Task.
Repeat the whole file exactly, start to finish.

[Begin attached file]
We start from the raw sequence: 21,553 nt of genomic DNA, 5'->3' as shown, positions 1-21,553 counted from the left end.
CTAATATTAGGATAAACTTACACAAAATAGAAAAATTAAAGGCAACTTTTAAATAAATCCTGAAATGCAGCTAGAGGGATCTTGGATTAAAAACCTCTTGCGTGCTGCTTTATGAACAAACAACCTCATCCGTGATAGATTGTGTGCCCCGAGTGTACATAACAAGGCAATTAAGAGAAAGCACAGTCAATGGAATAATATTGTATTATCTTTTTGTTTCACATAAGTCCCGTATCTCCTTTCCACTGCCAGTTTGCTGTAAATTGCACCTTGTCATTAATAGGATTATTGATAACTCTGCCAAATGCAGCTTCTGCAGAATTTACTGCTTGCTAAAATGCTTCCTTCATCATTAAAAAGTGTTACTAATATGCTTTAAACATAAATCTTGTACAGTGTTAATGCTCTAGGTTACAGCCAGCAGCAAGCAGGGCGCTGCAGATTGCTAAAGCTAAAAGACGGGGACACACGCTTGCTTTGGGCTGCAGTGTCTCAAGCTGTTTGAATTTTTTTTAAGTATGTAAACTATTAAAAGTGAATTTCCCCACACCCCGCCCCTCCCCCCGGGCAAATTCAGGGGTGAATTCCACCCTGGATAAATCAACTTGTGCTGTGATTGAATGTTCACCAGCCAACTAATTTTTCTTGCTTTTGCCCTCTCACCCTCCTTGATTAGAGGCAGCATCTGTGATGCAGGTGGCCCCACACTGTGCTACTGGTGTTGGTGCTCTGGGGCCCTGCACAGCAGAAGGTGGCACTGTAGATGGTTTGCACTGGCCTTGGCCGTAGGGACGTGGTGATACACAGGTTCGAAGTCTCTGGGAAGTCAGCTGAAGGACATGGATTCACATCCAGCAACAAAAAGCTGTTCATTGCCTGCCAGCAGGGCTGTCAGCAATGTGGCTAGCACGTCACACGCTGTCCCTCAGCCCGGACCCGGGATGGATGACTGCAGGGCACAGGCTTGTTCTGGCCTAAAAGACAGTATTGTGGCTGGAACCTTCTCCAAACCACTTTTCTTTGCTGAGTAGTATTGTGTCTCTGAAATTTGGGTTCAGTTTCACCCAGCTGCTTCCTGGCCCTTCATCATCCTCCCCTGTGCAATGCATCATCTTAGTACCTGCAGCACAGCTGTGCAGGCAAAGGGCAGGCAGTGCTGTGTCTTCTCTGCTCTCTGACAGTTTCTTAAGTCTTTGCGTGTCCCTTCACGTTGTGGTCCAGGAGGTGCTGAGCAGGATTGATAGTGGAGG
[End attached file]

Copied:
We start from the raw sequence: 21,553 nt of genomic DNA, 5'->3' as shown, positions 1-21,553 counted from the left end.
CTAATATTAGGATAAACTTACACAAAATAGAAAAATTAAAGGCAACTTTTAAATAAATCCTGAAATGCAGCTAGAGGGATCTTGGATTAAAAACCTCTTGCGTGCTGCTTTATGAACAAACAACCTCATCCGTGATAGATTGTGTGCCCCGAGTGTACATAACAAGGCAATTAAGAGAAAGCACAGTCAATGGAATAATATTGTATTATCTTTTTGTTTCACATAAGTCCCGTATCTCCTTTCCACTGCCAGTTTGCTGTAAATTGCACCTTGTCATTAATAGGATTATTGATAACTCTGCCAAATGCAGCTTCTGCAGAATTTACTGCTTGCTAAAATGCTTCCTTCATCATTAAAAAGTGTTACTAATATGCTTTAAACATAAATCTTGTACAGTGTTAATGCTCTAGGTTACAGCCAGCAGCAAGCAGGGCGCTGCAGATTGCTAAAGCTAAAAGACGGGGACACACGCTTGCTTTGGGCTGCAGTGTCTCAAGCTGTTTGAATTTTTTTTAAGTATGTAAACTATTAAAAGTGAATTTCCCCACACCCCGCCCCTCCCCCCGGGCAAATTCAGGGGTGAATTCCACCCTGGATAAATCAACTTGTGCTGTGATTGAATGTTCACCAGCCAACTAATTTTTCTTGCTTTTGCCCTCTCACCCTCCTTGATTAGAGGCAGCATCTGTGATGCAGGTGGCCCCACACTGTGCTACTGGTGTTGGTGCTCTGGGGCCCTGCACAGCAGAAGGTGGCACTGTAGATGGTTTGCACTGGCCTTGGCCGTAGGGACGTGGTGATACACAGGTTCGAAGTCTCTGGGAAGTCAGCTGAAGGACATGGATTCACATCCAGCAACAAAAAGCTGTTCATTGCCTGCCAGCAGGGCTGTCAGCAATGTGGCTAGCACGTCACACGCTGTCCCTCAGCCCGGACCCGGGATGGATGACTGCAGGGCACAGGCTTGTTCTGGCCTAAAAGACAGTATTGTGGCTGGAACCTTCTCCAAACCACTTTTCTTTGCTGAGTAGTATTGTGTCTCTGAAATTTGGGTTCAGTTTCACCCAGCTGCTTCCTGGCCCTTCATCATCCTCCCCTGTGCAATGCATCATCTTAGTACCTGCAGCACAGCTGTGCAGGCAAAGGGCAGGCAGTGCTGTGTCTTCTCTGCTCTCTGACAGTTTCTTAAGTCTTTGCGTGTCCCTTCACGTTGTGGTCCAGGAGGTGCTGAGCAGGATTGATAGTGGAGG